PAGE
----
Thai Glass Noodle Salad (Yum Woon Sen) is a simple, fresh noodle dish that can be made in just a few minutes and adapted in any way you’d like. Use quick-cooking glass noodles as the base and add your favorite protein and vegetables. Great served warm or chilled.
This Thai noodle dish is the sort of thing that I sought out on the hottest days when we lived in Thailand. It is so fresh and satisfying, balancing all of the flavors that are common in Thai cuisine - sweet, sour, savory, and spicy. Yum Woonsen is perfect warm weather lunch fare. And because it can be served chilled or room temperature, it’s the sort of dish that would be welcome at any potluck or picnic here in the U.S.
And best of all? This dish is so easy to make! You won’t need any unusual ingredients except for the noodles, and I’ve got you covered with plenty of details on those below.
- Glass Noodles - These very thin clear noodles are also sometimes labeled cellophane noodles or mung bean noodles. See below for more on choosing the right noodles for Yum Woonsen.
- Shrimp - You can make this with any size shrimp, but I like to use a medium-sized shrimp and estimate about 3 to 4 per serving.
- Shallots, Tomato, Cilantro - These fresh ingredients add color and flavor.
- Roasted Peanuts - Don’t miss the addition of roasted peanuts to this salad. They add a signature crunch. If making the salad ahead, be sure to wait to add these until right before serving so they stay crunchy.
- Thai Dressing - These noodles are dressed with a variation of my favorite Simple Dressing for Thai Salads. It is sweet, sour, spicy, and savory with just a few ingredients. Be sure to adjust it to fit your preference - more sweet, less spicy, etc.
What Noodles to Use for Glass Noodle Salad
The noodles you need for this dish are made from mung beans. Look for “cellophane noodles”, “bean thread noodles”, or another very thin white noodle that lists mung beans as the main ingredient. These are not the same as Pad Thai noodles which are made with rice. Sometimes the correct noodles are labeled as vermicelli, but be careful not to get “rice vermicelli” which is made from rice instead of mung beans.
In the photo below, the correct noodles are on the top. The two noodles on the bottom are not the right type for Thai Glass Noodle Salad.
How to Make Glass Noodle Salad Ahead
This noodle dish can be easily made ahead. It is great served chilled or at room temperature and the noodles hold up well and retain their springy texture. Just be sure to wait and add the peanuts and cilantro until right before serving so they stay fresh and hold their shape.
More Thai Salads
- Thai Beef Salad (Nam Tok)
- Thai Pomelo Salad (Yam Som O)
- Thai Minced Chicken Salad (Laab / Larb Gai)
- Green Papaya Salad (Som Tam)
- Frank's Laab Moo (Thai Salad with Pork, Herbs, and Lime)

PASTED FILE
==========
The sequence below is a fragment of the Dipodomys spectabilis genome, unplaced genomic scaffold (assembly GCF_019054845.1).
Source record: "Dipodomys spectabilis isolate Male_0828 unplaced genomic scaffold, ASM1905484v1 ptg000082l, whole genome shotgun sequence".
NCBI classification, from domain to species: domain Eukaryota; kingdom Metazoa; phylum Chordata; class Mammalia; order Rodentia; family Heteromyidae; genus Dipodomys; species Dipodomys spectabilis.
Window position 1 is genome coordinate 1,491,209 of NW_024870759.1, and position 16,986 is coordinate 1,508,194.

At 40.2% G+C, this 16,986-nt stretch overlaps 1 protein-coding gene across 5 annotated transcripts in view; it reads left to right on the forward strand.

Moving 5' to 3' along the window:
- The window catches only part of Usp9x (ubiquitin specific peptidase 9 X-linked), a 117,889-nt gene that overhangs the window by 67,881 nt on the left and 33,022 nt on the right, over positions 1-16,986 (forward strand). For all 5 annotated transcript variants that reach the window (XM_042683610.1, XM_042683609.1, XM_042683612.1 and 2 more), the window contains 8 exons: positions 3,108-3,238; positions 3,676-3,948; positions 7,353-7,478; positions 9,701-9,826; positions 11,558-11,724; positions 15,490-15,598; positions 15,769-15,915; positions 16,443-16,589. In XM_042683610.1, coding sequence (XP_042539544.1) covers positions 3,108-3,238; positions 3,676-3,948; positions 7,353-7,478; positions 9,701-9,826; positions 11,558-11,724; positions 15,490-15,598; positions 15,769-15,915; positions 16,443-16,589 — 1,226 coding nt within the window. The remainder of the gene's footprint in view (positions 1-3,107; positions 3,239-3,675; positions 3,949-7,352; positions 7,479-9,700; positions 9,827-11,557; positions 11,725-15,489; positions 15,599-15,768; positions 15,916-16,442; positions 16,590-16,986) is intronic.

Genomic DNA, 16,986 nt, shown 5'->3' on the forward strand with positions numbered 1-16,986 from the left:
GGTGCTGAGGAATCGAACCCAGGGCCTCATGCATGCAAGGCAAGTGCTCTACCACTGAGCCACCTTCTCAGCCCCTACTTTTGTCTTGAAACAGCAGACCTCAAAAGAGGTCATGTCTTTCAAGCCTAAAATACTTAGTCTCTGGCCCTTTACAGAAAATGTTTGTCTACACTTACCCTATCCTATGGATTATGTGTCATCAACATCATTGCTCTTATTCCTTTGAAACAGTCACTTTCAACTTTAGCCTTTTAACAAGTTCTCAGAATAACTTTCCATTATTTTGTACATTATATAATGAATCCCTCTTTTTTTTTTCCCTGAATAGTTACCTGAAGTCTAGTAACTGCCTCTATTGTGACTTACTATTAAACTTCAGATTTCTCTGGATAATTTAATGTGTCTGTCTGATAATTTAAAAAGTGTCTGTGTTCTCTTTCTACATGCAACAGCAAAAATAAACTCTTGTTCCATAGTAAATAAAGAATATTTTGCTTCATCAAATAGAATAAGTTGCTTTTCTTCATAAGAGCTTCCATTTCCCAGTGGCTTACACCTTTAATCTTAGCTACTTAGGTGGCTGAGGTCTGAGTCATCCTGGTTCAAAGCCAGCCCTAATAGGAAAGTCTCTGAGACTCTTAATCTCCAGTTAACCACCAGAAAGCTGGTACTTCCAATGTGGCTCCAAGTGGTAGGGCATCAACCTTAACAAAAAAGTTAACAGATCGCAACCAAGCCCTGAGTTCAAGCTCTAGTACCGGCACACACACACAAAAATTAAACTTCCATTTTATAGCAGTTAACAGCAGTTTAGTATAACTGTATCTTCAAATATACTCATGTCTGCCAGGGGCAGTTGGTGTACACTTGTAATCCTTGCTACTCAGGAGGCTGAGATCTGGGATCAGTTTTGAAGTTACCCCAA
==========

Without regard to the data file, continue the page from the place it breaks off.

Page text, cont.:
- Thai Shrimp Salad
- Som Tum Thai (Spicy Papaya Salad)
- Anchor 3-Piece Glass Mixing Bowls
- Cutting Board
- 6-inch Global Knife
- Mortar and Pestle
- All Clad Saucepan
Thai Glass Noodle Salad (Yum Woon Sen)
- Mixing Bowls
- Cutting Board
For the Dressing:
- 1-2 Thai Bird’s Eye Chilis, to taste
- 1 clove Garlic
- 2 ½ tablespoon grated Palm Sugar (sub light brown sugar)
- 4 tablespoon Fresh Lime Juice
- 1 ½ tablespoon Fish Sauce
For the Salad:
- 6 oz uncooked Bean Thread Vermicelli / Mung Bean Noodles (see note)
- 12 medium-sized Shrimp, peeled and deveined
- ¼ cup thinly sliced Shallots
- 1 Tomato, thinly sliced
- ⅓ cup Roasted Peanuts
- ¼ cup Cilantro Leaves, roughly chopped
- Prepare noodles: Prepare noodles according to package directions, making sure not to overcook. Drain and rinse under cool water. Use kitchen scissors to cut the noodles apart into roughly 6-inch lengths or transfer to a cutting board and slice (this just makes the salad easier to eat).
- Make dressing: If you have a mortar and pestle, grind the chilies and garlic into a paste. Add palm sugar and grind until sugar is dissolved. Add lime juice and fish sauce and swirl the pesto around to mix. If you don't have a mortar and pestle you can finely chop the chilis and garlic (be very careful with these super hot chilis - it’s best to use gloves when working with them) and then whisk everything together. Set aside.
- Bring a pot of water to a boil over medium-high heat. Add shrimp to boiling water and cook, stirring frequently, just until shrimp are opaque and cooked through, 3 to 5 minutes.
- Use a slotted spoon to transfer warm shrimp to a mixing bowl and immediately toss with shallots until shallots are softened.
- Add dressing, tomatoes, and noodles and toss everything together to combine. At this point the salad can be refrigerated for up to 24 hours.
- Just before serving, fold peanuts and cilantro leaves into salad. Serve salad at room temperature or chilled.
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